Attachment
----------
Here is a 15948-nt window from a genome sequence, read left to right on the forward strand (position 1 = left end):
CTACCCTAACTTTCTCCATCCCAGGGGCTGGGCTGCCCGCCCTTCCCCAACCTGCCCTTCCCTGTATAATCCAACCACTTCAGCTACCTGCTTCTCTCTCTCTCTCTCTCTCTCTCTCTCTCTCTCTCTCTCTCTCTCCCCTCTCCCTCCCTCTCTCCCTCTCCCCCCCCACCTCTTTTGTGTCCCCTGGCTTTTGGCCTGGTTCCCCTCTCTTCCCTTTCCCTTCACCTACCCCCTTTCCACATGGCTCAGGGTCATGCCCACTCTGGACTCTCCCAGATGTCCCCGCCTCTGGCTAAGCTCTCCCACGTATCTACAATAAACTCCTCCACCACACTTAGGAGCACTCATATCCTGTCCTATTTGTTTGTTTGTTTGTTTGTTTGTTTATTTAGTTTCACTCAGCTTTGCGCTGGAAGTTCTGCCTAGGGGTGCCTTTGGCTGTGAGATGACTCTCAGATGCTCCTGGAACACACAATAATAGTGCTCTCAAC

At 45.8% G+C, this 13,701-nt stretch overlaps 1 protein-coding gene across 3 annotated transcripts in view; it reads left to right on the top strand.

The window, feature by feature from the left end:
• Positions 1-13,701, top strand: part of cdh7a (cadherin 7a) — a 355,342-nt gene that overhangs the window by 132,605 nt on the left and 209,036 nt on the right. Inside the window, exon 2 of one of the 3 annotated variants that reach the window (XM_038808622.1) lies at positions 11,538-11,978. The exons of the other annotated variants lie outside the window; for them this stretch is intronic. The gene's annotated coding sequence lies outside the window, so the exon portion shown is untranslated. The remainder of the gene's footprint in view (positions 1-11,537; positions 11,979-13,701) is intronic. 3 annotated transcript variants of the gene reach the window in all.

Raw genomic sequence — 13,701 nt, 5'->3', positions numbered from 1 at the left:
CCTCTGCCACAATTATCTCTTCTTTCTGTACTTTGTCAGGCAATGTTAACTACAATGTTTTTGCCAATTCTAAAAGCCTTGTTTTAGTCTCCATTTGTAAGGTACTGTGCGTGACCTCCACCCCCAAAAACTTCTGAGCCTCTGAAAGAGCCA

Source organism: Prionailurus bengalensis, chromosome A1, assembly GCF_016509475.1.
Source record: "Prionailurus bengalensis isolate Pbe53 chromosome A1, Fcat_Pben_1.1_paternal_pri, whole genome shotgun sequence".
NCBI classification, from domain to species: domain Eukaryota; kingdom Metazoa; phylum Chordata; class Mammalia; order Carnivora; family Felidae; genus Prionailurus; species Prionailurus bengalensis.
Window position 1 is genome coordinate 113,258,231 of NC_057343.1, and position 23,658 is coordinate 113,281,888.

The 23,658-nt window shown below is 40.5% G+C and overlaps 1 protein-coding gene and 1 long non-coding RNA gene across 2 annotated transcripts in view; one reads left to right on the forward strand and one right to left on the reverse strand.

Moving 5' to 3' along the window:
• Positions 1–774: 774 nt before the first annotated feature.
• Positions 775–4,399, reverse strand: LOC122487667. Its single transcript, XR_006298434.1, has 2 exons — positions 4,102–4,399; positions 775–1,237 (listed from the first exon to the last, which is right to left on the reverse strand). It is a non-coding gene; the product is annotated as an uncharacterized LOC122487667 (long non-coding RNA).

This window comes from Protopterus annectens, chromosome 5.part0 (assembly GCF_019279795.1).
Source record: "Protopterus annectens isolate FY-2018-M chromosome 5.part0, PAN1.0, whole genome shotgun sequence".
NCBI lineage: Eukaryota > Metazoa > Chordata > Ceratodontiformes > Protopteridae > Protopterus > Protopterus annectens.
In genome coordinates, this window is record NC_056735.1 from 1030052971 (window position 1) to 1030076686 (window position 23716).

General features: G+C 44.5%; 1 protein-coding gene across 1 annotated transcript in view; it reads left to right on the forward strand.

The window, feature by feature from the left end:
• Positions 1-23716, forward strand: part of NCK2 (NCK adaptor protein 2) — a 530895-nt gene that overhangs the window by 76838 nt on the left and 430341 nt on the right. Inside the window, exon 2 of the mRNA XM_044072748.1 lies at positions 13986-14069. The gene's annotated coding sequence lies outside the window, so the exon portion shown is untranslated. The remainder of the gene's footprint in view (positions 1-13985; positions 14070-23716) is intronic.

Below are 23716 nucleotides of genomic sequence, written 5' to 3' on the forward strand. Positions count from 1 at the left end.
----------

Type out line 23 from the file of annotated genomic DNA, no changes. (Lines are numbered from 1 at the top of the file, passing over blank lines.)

Below are 23716 nucleotides of genomic sequence, written 5' to 3' on the forward strand. Positions count from 1 at the left end.